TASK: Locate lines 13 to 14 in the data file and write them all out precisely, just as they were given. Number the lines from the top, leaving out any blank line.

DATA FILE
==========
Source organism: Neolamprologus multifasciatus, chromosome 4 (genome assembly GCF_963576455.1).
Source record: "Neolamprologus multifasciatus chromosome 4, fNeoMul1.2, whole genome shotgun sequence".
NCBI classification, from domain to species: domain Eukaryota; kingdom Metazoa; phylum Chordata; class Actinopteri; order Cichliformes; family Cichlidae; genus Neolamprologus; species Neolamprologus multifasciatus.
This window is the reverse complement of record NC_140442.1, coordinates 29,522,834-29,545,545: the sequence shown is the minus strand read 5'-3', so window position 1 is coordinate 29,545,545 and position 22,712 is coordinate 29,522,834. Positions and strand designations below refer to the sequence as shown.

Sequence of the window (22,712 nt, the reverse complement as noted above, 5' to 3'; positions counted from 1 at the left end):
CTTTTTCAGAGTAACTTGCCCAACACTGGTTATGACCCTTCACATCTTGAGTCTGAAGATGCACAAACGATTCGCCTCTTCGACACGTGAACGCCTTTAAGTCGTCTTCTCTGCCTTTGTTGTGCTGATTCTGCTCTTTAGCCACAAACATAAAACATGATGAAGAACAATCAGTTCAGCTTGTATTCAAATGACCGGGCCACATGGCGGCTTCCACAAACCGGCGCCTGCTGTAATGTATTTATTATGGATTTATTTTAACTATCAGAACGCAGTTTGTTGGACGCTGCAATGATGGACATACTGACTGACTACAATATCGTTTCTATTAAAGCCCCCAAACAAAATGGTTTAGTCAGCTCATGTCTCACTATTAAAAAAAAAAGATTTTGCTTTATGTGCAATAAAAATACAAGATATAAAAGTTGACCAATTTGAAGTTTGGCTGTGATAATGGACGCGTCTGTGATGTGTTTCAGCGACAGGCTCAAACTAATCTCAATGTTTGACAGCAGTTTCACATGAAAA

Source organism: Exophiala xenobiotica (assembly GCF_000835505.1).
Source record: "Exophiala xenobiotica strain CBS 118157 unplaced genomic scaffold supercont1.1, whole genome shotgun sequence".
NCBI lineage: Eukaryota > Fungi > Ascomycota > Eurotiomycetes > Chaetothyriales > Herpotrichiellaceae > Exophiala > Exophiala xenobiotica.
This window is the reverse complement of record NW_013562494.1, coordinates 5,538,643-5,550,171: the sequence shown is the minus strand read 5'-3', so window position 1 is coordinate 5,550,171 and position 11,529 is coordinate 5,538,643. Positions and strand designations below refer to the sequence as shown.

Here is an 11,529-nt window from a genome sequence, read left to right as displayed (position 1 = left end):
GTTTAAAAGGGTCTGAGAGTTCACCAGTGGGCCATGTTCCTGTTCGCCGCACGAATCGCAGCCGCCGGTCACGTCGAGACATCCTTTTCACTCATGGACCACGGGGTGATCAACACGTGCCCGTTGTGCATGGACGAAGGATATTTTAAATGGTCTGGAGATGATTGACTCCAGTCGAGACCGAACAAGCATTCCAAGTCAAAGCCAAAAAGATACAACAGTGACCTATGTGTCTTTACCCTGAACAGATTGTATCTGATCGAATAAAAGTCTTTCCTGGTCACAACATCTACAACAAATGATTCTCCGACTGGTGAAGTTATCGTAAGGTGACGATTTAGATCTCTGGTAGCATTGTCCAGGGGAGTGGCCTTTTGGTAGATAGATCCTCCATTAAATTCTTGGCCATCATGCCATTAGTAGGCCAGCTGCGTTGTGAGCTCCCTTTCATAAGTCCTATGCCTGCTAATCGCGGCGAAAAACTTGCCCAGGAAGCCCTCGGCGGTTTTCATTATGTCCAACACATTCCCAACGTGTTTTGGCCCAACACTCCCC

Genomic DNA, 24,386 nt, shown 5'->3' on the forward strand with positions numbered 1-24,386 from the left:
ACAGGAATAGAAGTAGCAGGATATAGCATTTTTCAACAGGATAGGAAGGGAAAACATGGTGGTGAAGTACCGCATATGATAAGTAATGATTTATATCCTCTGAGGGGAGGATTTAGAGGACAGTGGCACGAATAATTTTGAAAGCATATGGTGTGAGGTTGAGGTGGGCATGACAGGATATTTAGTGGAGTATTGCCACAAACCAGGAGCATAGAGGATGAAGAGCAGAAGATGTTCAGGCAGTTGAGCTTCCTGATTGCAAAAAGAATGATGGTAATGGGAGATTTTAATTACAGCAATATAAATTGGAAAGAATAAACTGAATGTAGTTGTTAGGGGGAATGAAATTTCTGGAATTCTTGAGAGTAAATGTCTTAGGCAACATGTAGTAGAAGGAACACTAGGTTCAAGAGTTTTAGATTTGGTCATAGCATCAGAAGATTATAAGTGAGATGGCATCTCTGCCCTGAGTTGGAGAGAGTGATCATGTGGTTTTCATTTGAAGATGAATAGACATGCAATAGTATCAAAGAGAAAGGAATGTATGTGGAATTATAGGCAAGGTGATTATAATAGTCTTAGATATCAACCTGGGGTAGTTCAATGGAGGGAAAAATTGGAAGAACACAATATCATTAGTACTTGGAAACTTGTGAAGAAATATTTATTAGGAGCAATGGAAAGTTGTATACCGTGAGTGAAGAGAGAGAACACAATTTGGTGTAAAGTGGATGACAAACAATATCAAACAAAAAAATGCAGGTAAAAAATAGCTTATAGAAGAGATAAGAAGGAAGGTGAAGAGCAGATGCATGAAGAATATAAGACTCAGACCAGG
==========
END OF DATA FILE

Genomic DNA, 24,386 nt, shown 5'->3' on the forward strand with positions numbered 1-24,386 from the left:
ACAGGAATAGAAGTAGCAGGATATAGCATTTTTCAACAGGATAGGAAGGGAAAACATGGTGGTGAAGTACCGCATATGATAAGTAATGATTTATATCCTCTGAGGGGAGGATTTAGAGGACAGTGGCACGAATAATTTTGAAAGCATATGGTGTGAGGTTGAGGTGGGCATGACAGGATATTTAGTGGAGTATTGCCACAAACCAGGAGCATAGAGGATGAAGAGCAGAAGATGTTCAGGCAGTTGAGCTTCCTGATTGCAAAAAGAATGATGGTAATGGGAGATTTTAATTACAGCAATATAAATTGGAAAGAATAAACTGAATGTAGTTGTTAGGGGGAATGAAATTTCTGGAATTCTTGAGAGTAAATGTCTTAGGCAACATGTAGTAGAAGGAACACTAGGTTCAAGAGTTTTAGATTTGGTCATAGCATCAGAAGATTATAAGTGAGATGGCATCTCTGCCCTGAGTTGGAGAGAGTGATCATGTGGTTTTCATTTGAAGATGAATAGACATGCAATAGTATCAAAGAGAAAGGAATGTATGTGGAATTATAGGCAAGGTGATTATAATAGTCTTAGATATCAACCTGGGGTAGTTCAATGGAGGGAAAAATTGGAAGAACACAATATCATTAGTACTTGGAAACTTGTGAAGAAATATTTATTAGGAGCAATGGAAAGTTGTATACCGTGAGTGAAGAGAGAGAACACAATTTGGTGTAAAGTGGATGACAAACAATATCAAACAAAAAAATGCAGGTAAAAAATAGCTTATAGAAGAGATAAGAAGGAAGGTGAAGAGCAGATGCATGAAGAATATAAGACTCAGACCAGG